How Americans' Views on Sexual Morality are Changing

According to the results of Gallup's 2019 Moral Issues Survey, Americans’ views on sexual morality continue to become more liberal overall. In fact, for many of the issues Americans were surveyed about, Gallup recorded the most liberal views on record.

Among the more notable changes are that Americans are increasingly comfortable with same-sex behavior, sex between unmarried adults, divorce, and having children outside of marriage. However, while major shifts have occurred in those attitudes in recent years, Americans’ attitudes toward other sex-related issues—especially things like abortion and infidelity—haven’t really changed much.

Check out the table below for a closer look at the numbers and how they have changed over the last two decades. Note that Gallup started asking about most of these topics in 2001-2003; however, they added more issues to the list around 2013 (including pornography, birth control, and sex between teenagers), which is why I put that year in the table as a reference point.

Percentage of Americans Who Think Each Behavior Is Morally Acceptable (Gallup, 2019)

americans-views-on-sexual-morality-2019.jpg

As this table reveals, perhaps the most dramatic change to occur is that a large majority of Americans now believe that gay and lesbian sexual relations are morally acceptable. Public opinion on this issue has shifted in a major way since 2001. Back then, most Americans believed that same-sex behavior was immoral; however, that has changed alongside the important social and political gains made by the LGBT+ community in the last few years, including the fact that same-sex marriage is now legal throughout the nation. 

Sex between unmarried men and women and divorce were rated as the most morally acceptable behaviors in 2001, and they continue to lead today. By contrast, both consensual non-monogamy (specifically, polygamy) and non-consensual non-monogamy (cheating) continue to be the least accepted.

That said, it is interesting to point out that the number of Americans who think polygamy is morally acceptable has more than doubled over the last 18 years. It would be interesting to know whether moral acceptance of other forms of consensual non-monogamy—by which I mean polyamory, open relationships, and swinging—has changed over this same time period. Unfortunately, Gallup has not regularly inquired about the acceptability of these other relationship configurations, which means we can't really say what, if any, changes have occurred. I would hypothesize that their perceived acceptability has increased as well, but we need more data to know for sure.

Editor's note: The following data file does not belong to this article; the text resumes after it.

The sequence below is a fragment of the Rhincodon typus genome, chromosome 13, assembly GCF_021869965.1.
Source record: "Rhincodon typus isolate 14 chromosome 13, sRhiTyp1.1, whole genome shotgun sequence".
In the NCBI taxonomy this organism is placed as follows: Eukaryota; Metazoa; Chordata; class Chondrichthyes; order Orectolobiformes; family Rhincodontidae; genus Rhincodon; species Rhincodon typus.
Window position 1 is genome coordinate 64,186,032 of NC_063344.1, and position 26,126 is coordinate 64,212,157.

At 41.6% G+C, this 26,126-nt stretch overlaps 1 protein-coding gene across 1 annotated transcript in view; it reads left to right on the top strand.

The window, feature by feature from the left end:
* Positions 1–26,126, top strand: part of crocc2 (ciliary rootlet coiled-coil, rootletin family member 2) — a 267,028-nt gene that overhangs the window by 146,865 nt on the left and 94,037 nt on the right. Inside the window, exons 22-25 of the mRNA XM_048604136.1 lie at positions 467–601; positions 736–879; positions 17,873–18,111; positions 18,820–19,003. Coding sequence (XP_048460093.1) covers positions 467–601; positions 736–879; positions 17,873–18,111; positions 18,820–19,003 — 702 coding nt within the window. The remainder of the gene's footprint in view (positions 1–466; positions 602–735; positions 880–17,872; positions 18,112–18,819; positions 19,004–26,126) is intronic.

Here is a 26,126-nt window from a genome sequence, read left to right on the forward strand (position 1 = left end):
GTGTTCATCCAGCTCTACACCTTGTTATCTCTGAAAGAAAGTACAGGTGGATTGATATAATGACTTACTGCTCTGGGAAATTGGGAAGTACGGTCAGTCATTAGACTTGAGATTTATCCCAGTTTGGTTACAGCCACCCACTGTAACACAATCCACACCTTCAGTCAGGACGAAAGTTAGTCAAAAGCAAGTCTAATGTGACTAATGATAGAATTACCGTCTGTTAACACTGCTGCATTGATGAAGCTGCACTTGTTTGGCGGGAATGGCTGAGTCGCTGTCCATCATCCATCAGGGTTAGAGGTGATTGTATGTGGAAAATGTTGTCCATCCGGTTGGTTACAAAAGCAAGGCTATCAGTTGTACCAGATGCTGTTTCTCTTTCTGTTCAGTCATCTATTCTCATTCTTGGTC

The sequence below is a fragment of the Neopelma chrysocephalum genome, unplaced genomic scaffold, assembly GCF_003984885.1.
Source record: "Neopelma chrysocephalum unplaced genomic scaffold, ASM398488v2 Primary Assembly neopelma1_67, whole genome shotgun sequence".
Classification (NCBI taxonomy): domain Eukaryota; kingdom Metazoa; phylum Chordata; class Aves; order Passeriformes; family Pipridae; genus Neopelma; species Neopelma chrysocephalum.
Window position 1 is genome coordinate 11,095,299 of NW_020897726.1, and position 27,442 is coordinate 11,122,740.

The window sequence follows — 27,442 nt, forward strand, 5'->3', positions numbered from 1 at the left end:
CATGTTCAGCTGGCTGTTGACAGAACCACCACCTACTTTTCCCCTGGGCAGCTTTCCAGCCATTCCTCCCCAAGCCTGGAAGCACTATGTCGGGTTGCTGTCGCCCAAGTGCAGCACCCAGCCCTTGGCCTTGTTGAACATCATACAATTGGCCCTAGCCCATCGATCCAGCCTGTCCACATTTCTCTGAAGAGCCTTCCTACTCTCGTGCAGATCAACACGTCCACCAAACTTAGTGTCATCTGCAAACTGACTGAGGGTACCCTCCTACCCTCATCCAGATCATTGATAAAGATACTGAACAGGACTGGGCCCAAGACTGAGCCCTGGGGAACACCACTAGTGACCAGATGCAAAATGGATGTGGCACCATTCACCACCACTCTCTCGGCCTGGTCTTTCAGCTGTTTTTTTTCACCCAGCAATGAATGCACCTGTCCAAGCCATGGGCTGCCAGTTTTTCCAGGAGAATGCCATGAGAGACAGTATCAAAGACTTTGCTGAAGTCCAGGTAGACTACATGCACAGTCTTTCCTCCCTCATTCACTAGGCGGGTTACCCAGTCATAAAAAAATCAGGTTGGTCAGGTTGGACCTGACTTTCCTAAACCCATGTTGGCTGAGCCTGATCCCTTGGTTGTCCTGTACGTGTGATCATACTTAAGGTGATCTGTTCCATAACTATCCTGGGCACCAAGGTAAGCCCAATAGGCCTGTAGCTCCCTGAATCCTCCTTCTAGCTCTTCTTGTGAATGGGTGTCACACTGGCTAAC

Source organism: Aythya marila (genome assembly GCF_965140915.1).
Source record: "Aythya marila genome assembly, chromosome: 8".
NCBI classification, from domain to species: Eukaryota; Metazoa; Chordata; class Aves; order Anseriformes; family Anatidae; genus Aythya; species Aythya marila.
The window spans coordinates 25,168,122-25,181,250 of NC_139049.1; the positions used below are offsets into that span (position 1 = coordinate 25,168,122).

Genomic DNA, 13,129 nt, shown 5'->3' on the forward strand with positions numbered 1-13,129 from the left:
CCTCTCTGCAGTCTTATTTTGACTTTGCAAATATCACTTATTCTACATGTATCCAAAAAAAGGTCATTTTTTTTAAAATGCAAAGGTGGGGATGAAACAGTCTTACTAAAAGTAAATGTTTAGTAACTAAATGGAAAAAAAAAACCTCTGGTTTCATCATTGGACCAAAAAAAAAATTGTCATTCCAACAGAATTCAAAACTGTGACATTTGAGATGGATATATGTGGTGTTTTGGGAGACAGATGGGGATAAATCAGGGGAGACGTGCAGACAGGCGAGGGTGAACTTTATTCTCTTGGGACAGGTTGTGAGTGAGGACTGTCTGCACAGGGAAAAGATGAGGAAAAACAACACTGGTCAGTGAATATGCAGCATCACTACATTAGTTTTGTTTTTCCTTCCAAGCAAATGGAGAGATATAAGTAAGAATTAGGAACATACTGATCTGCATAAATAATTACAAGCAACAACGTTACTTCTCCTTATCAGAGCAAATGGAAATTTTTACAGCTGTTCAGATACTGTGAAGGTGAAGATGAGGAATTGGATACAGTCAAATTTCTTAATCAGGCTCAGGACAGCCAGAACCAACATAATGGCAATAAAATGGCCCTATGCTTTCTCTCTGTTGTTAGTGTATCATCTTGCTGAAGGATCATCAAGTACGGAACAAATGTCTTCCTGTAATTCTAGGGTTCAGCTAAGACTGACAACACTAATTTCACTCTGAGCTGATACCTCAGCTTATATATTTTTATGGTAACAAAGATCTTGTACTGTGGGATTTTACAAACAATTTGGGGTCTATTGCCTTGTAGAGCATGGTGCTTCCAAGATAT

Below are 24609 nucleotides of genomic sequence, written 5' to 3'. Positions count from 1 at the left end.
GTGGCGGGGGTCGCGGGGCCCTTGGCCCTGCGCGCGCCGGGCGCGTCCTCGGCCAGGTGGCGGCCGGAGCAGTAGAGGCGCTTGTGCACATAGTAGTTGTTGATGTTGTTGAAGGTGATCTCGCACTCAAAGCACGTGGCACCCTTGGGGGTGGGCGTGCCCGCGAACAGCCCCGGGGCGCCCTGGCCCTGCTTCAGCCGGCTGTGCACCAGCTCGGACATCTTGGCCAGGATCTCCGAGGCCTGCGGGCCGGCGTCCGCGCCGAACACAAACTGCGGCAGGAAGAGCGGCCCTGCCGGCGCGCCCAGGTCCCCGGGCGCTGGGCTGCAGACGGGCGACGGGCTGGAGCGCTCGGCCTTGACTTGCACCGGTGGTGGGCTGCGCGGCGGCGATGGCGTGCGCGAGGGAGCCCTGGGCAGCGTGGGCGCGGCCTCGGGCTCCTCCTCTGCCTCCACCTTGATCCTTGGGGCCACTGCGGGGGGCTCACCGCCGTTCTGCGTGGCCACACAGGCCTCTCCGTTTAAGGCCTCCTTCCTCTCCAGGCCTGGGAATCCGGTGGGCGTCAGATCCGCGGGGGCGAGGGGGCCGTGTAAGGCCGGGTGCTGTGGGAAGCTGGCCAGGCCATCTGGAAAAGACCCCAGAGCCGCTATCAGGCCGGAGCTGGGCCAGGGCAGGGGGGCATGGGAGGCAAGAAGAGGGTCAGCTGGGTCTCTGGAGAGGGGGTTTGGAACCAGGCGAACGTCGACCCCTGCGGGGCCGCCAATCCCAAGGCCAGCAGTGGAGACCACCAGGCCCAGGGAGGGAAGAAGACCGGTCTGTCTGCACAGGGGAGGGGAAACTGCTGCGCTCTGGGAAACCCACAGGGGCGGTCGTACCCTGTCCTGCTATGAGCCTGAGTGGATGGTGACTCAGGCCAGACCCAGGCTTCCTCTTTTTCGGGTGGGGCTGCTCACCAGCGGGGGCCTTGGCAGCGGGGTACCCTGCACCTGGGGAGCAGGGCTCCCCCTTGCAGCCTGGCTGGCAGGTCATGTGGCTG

It’s also worth noting that while attitudes toward abortion have remained remarkably stable since 2001, attitudes toward stem-cell research have become quite a bit more favorable during that same time period.

As for the new issues asked about in 2013, we can see that there have been some slight shifts in the moral acceptability of porn use and sex between teenagers; however, most Americans appear to find these issues morally unacceptable (which is interesting considering how common these behaviors are—most people have sex as teenagers and most people use porn at some point). By contrast, use of birth control is almost universally perceived as morally acceptable, with more than 9 in 10 Americans saying so.

With all of that said, it’s important to highlight that while Americans' sexual attitudes overall are increasingly liberal, the numbers in the table above reveal that many Americans continue to hold traditional and conservative sexual values. This cultural divide is, of course, also regional, with attitudes being more liberal in the northeast and west, and more conservative in the south—and that helps to explain why sexual morality issues are so much more controversial in some states than others.

Table depicting changes in Americans’ attitudes toward sexual morality since 2001. Gallup data.

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